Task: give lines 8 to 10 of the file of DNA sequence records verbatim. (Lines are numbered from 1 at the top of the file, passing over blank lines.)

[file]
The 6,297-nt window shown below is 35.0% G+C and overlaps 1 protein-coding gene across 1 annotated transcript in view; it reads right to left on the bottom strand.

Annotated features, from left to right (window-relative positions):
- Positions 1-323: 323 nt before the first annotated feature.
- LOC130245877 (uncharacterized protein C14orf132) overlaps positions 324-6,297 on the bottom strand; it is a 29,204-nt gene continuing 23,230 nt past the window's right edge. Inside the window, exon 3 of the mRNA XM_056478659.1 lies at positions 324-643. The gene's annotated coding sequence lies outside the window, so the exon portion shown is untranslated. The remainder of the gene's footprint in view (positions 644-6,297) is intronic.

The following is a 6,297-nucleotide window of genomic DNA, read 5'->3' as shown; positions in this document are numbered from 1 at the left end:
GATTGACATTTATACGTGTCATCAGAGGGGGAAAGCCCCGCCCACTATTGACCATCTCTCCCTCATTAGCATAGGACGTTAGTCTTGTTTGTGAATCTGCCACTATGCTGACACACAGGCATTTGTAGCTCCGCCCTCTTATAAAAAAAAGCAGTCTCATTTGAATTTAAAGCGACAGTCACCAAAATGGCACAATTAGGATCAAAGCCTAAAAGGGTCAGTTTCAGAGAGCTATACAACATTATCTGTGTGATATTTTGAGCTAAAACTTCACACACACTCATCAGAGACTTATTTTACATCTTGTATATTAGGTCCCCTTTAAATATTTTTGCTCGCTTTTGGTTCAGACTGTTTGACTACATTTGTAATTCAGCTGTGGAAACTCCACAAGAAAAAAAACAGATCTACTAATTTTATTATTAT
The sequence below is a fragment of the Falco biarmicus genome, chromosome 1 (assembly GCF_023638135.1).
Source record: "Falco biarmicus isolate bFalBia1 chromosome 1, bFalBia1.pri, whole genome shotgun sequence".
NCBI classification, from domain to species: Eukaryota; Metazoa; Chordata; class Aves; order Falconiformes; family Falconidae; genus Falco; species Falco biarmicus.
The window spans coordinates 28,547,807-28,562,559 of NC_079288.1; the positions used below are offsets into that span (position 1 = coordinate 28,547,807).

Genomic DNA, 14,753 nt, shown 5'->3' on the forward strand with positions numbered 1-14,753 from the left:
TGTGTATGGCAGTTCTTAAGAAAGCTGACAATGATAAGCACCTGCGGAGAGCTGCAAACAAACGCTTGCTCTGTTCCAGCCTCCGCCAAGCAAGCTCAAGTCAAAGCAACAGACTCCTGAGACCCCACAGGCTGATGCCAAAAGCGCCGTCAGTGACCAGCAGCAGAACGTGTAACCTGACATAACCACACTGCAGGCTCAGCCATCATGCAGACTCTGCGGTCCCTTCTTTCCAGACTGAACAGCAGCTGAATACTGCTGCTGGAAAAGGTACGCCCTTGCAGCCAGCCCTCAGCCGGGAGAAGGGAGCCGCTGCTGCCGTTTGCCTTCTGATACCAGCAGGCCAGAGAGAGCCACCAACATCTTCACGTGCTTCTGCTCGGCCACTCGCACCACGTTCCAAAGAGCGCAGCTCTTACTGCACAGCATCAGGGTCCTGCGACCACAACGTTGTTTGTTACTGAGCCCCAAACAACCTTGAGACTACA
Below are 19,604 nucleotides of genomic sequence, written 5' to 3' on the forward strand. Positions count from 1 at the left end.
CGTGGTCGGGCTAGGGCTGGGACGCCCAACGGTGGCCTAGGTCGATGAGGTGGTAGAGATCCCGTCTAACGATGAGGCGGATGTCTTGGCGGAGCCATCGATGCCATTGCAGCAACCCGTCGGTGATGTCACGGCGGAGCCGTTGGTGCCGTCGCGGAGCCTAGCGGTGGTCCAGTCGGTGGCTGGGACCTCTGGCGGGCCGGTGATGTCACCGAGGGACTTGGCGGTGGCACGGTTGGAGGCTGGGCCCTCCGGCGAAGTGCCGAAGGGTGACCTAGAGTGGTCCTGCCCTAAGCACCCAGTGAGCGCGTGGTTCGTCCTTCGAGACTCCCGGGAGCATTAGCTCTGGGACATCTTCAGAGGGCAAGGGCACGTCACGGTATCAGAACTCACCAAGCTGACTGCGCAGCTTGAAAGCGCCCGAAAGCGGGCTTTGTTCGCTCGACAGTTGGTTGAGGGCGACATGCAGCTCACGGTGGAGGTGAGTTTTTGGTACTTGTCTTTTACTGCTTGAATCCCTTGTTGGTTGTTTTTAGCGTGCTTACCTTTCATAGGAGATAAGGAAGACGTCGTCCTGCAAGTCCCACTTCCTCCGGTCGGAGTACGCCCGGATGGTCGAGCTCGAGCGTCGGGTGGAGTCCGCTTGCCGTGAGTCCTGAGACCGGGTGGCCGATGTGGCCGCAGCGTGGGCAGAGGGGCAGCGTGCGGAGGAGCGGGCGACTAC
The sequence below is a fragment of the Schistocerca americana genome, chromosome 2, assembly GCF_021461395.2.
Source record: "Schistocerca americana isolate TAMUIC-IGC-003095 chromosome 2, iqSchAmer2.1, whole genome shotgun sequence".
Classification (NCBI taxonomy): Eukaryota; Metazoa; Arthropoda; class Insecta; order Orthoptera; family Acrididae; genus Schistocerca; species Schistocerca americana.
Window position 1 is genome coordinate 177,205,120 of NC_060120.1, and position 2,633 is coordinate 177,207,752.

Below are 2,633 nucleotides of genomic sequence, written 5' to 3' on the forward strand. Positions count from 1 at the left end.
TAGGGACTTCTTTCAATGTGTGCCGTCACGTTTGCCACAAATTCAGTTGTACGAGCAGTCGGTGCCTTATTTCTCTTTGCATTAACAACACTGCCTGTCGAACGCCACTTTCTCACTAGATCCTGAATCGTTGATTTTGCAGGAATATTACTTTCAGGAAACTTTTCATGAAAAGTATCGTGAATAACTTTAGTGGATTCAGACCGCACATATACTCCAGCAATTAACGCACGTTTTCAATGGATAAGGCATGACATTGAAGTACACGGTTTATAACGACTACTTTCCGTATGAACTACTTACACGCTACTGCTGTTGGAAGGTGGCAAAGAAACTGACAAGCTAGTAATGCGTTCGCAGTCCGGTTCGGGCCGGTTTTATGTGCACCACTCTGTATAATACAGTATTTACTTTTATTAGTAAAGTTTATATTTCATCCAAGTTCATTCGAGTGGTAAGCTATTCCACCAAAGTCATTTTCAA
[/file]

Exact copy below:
Source record: "Falco biarmicus isolate bFalBia1 chromosome 1, bFalBia1.pri, whole genome shotgun sequence".
NCBI classification, from domain to species: Eukaryota; Metazoa; Chordata; class Aves; order Falconiformes; family Falconidae; genus Falco; species Falco biarmicus.
The window spans coordinates 28,547,807-28,562,559 of NC_079288.1; the positions used below are offsets into that span (position 1 = coordinate 28,547,807).